On 5 November 2021, Europol, in cooperation with the European Commission, organised a tabletop exercise to test the implementation of the EU Crisis Protocol. The exercise took place in the framework of the EU Internet Forum and examined the collaboration between government authorities and the tech industry to contain the viral spread of terrorist and violent extremist content online in the aftermath of a terrorist event. Among the tested elements was real-time communication between governments and online service providers and the interaction of processes when more than one crisis mechanism (sector/geography-specific) is initiated.
Who was involved?
The exercise brought together law enforcement representatives from EU Member States and third party countries, online service providers, the Global Internet Forum to Counter Terrorism (GIFCT), the Christchurch Call, the Aqaba Process, as well as policy makers from governments, EU bodies and international organisations.
Claudio Galzerano, Head of Europol’s Counter Terrorism Centre, said: “This tabletop exercise was an excellent opportunity to firmly establish our public-private partnership with members of the technology industry in our ongoing fight against terrorism. It is imperative that we work together to share information in real time and use the latest technological advances to curtail terrorist and extremist content on online platforms.”
A rapid, coordinated response to terrorist content online
The EU Crisis Protocol, adopted by the Justice and Home Affairs Ministers in October 2019, is a voluntary mechanism that allows EU Member States and online platforms to respond rapidly and in a coordinated manner to the dissemination of terrorist content online in the event of a terrorist attack, while ensuring strong data protection and fundamental rights safeguards.
The development of the Protocol came about in the aftermath of the terrorist attack in Christchurch, New Zealand in 2019, whereby leaders from governments, tech industry, civil society and the EU Commission agreed on the ‘Christchurch Call for Action’. Since then, other crisis mechanisms have been developed both at a national level and by the tech sector.
Yolanda Gallego-Casilda Grau, EU Commission representative and Head of the Prevention of Radicalisation Unit, said: “Terrorist attacks in Christchurch, Halle and Conflans-Sainte-Honorine serve as strong reminders that the online dimension can be an integral part of a terrorist attack, with the aim of further spreading the messages and objectives of terrorists. Our partnerships with tech companies facilitate the rapid assessment of the online impact of terrorist attacks, and the secure and timely sharing of critical information necessary for effective crisis response”.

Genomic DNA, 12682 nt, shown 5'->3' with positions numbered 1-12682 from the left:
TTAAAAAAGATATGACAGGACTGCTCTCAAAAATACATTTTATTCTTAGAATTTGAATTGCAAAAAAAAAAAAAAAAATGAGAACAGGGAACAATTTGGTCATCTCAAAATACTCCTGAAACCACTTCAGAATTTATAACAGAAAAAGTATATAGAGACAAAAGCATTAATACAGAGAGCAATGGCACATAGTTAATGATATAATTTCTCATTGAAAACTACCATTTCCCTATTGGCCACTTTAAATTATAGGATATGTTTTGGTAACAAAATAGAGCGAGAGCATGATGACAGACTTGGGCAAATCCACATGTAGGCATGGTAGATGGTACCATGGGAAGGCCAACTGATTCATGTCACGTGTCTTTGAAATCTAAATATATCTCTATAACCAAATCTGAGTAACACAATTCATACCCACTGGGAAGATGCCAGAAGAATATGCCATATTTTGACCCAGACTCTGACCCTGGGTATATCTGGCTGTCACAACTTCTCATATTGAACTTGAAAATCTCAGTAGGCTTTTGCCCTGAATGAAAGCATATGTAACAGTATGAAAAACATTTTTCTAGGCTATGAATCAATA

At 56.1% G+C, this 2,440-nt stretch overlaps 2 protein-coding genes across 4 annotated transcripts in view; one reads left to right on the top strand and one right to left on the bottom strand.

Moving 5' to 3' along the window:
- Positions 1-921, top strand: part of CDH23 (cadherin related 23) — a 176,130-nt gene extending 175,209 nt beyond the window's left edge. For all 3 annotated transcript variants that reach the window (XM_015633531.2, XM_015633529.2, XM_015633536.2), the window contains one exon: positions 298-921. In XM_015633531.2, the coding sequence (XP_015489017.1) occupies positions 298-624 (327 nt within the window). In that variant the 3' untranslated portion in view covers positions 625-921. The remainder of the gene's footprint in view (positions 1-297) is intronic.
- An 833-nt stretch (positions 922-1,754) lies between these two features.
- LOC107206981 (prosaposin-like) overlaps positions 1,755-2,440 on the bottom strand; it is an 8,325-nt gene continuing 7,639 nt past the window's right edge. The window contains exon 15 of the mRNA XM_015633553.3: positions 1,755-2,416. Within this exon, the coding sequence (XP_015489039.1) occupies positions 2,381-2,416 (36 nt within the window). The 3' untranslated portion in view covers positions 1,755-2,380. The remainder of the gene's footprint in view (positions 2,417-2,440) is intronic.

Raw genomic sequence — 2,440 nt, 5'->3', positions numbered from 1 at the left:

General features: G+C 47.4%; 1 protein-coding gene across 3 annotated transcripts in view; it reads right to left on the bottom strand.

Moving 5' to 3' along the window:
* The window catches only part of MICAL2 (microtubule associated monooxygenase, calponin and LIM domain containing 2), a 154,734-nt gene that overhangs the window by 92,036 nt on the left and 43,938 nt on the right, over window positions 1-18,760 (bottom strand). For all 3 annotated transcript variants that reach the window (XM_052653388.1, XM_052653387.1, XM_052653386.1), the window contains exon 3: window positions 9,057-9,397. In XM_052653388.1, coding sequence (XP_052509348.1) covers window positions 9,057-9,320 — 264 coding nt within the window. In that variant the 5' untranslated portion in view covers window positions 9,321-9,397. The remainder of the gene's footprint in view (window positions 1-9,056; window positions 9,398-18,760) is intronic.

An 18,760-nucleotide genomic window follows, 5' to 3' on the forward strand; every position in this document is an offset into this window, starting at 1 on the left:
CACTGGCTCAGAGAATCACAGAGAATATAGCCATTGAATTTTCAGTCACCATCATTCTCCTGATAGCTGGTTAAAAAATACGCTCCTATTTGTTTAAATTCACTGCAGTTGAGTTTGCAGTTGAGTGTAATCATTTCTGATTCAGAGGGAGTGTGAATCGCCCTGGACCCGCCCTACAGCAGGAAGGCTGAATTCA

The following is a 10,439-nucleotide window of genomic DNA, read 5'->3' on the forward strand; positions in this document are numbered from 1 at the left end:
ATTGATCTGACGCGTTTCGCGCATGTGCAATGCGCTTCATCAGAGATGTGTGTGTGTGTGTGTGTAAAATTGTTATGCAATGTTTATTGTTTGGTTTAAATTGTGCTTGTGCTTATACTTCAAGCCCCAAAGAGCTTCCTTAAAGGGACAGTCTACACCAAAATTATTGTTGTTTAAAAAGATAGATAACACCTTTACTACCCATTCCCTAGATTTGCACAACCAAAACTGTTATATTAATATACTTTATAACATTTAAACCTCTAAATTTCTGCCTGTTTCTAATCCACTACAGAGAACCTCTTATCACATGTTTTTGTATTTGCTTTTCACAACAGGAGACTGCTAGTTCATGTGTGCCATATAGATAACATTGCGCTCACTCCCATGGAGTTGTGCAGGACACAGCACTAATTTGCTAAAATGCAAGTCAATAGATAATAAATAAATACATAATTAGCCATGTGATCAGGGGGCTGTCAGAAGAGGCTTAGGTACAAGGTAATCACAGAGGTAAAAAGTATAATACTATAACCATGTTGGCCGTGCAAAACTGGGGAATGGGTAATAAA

Tom Thorley, GIFCT Director of Technology, said: “A vital component of fulfilling GIFCT’s mission to prevent terrorist and violent extremist exploitation of digital platforms is how we strengthen our members’ collective efforts to respond to terrorist and violent extremist attacks. GIFCT’s Incident Response Framework streamlines how our tech company members can communicate and share situational awareness as an incident unfolds in order to identify any online dimension to an offline attack. In this inherently dynamic space, it’s critical to continue refining our efforts and how we engage with our partners, including through tabletop exercises like this one.”
Europol has undertaken a central role in the EU Crisis Protocol implementation by managing the coordination of information exchange and communication among relevant stakeholders in a rapid and secure manner. Recent acts of terrorism in France and Austria in October-November 2020 have further demonstrated the importance of disrupting the dissemination of terrorist and violent extremist propaganda during, and in the aftermath of, terrorist attacks, while at the same time supporting investigations. In order to enhance cross-sector collaboration and further advance the EU Crisis Protocol processes, Europol is hosting targeted tabletop exercises.